Top Supercomputing Achievement

Readers’ and Editors’ Choice: Oak Ridge National Laboratory (ORNL) Frontier Supercomputer: A collaboration of HPE, AMD, DOE, and ORNL resulted in the first verified exascale supercomputer. According to the Top500 list, Frontier is more powerful than the next top seven of the world’s largest supercomputers combined. It will allow scientists to solve problems that are 8X more complex up to 10X faster, speeding up discoveries and putting more power behind those working to solve the world’s toughest challenges. At an exascale speed, Frontier’s users can develop AI models that are 4.5X faster and 8X larger, allowing them to train more data that can increase predictability and speed time-to-discovery.

Top 5 New Products or Technologies To Watch

Readers’ Choice:

Nvidia H100 GPU

Nvidia NDR 400Gb/s InfiniBand

Rocky Linux

Intel 4th generation Xeon processors, codenamed Sapphire Rapids

AMD Instinct MI200 series accelerators

Editors’ Choice:

Nvidia Grace Superchip CPU

AMD 4th generation Epyc “Genoa” processors

Cornelis Networks Omni-Path Express

Google Cloud HPC Toolkit

AWS Graviton3 Arm-based processors

Top 5 Vendors To Watch

Readers’ Choice:





Amazon Web Services (AWS)

Editors’ Choice:






Workforce Diversity & Inclusion Leadership Award

Readers’ Choice (TIE):

Through collaboration and networking, Women in HPC (WHPC) strives to bring together women in HPC and technical computing, encouraging them to engage in outreach activities and improve the visibility of inspirational role models.

STEM-Trek is a global, grassroots nonprofit organization that promotes research computing and data science (RCD) workforce development. Scholars from regions and demographics that are underrepresented in their use of performance technologies are supported to attend conferences and workshops. The infinity sign in the STEM-Trek logo represents the symbiotic relationship between early, mid and late-career professionals in a range of RCD specializations. Beneficiaries are encouraged to pay-it-forward by mentoring, hosting workshops, blogging for the STEM-Trek website, and more.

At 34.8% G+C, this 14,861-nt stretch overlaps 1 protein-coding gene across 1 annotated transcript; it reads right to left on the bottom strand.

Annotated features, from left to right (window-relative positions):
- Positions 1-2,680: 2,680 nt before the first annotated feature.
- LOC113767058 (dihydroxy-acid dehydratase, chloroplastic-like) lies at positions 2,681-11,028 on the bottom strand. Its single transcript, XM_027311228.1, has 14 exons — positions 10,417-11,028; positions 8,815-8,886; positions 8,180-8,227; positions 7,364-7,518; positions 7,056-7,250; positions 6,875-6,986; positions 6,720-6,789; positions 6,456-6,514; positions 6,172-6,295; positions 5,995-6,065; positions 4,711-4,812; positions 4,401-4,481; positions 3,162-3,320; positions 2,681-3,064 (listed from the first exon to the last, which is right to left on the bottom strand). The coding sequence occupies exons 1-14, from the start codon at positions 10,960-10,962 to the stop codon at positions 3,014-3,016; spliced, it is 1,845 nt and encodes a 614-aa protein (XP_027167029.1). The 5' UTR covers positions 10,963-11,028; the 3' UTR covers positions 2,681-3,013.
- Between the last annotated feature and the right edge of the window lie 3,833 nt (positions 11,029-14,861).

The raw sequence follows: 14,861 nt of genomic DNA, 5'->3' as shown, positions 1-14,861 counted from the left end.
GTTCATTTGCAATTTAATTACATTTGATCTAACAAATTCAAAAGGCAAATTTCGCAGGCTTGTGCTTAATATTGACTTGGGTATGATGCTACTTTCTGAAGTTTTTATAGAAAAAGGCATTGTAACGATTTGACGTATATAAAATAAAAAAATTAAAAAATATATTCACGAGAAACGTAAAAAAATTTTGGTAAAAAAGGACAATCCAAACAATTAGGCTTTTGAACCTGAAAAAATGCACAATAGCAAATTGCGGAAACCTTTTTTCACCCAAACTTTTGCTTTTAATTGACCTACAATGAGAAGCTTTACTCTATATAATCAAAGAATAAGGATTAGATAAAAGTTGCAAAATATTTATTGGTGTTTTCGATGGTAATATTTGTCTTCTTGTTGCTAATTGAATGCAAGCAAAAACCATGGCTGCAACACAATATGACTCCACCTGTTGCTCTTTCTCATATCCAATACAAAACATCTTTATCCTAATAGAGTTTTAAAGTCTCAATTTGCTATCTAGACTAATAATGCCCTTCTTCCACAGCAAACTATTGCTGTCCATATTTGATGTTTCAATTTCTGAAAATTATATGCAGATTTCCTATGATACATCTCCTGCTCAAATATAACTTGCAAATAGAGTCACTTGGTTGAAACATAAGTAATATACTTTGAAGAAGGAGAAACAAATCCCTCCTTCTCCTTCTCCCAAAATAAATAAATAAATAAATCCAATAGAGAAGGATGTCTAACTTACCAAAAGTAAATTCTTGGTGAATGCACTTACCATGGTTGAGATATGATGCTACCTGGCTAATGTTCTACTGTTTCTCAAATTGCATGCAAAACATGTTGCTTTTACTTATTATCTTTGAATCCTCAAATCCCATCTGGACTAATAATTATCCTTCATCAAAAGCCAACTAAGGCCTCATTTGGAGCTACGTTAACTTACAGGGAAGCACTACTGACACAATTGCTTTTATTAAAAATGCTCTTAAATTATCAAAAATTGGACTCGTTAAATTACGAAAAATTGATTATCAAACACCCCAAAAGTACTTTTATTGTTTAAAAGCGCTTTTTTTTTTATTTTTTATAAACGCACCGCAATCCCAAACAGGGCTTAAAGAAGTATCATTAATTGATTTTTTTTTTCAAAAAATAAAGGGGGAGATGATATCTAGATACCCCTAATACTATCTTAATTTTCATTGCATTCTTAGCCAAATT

Editors’ Choice (TIE): The Centre for High Performance Computing (CHPC), one of three primary pillars of the national cyber-infrastructure intervention supported by the South African Department of Science and Innovation (DSI), is transforming the face of HPC through its work in bringing HPC to a wider South African audience through its HPC Ecosystems project.

The Center for Artificial Intelligence Innovation at the National Center for Supercomputing Applications’ “Future of Discovery: Training Students to Build and Apply Open Source Machine Learning Models and Tools” is an NSF-funded summer REU program that provides a 10-week training experience at the University of Illinois Urbana-Champaign. The REU-FoDOMMat program works with minority serving institutions such as Historically Black Colleges and Universities, Tribal Colleges and Universities, and other academic institutions that don’t have access to advanced digital resources to provide research opportunities and hands-on experience with machine learning and open-source software methodologies to undergrads. In addition, the program covers students’ housing, food, and travel expenses and provides a weekly stipend. Eleven students, including five female participants, took part in the program in Summer 2022, receiving valuable training in developing AI models with PyTorch on HAL (an NCSA cluster) and gaining experience in developing models and open-source software while working on faculty-led projects.

Outstanding Leadership in HPC

Readers’ Choice (TIE):

Dan Stanzione is the Executive Director of the Texas Advanced Computing Center (TACC) and the Associate Vice President for Research at the University of Texas at Austin. As the leader of a world-class academic supercomputing center, Stanzione has led with integrity, an unequaled analytical mind, and a clear vision of where HPC and computational science are heading. TACC operates one of the world’s largest academic supercomputers, Frontera, which serves 5,000 users at 519 institutions representing every state in the country. TACC is also planning a future system, Horizon, for the forthcoming Leadership-Class Computing Facility.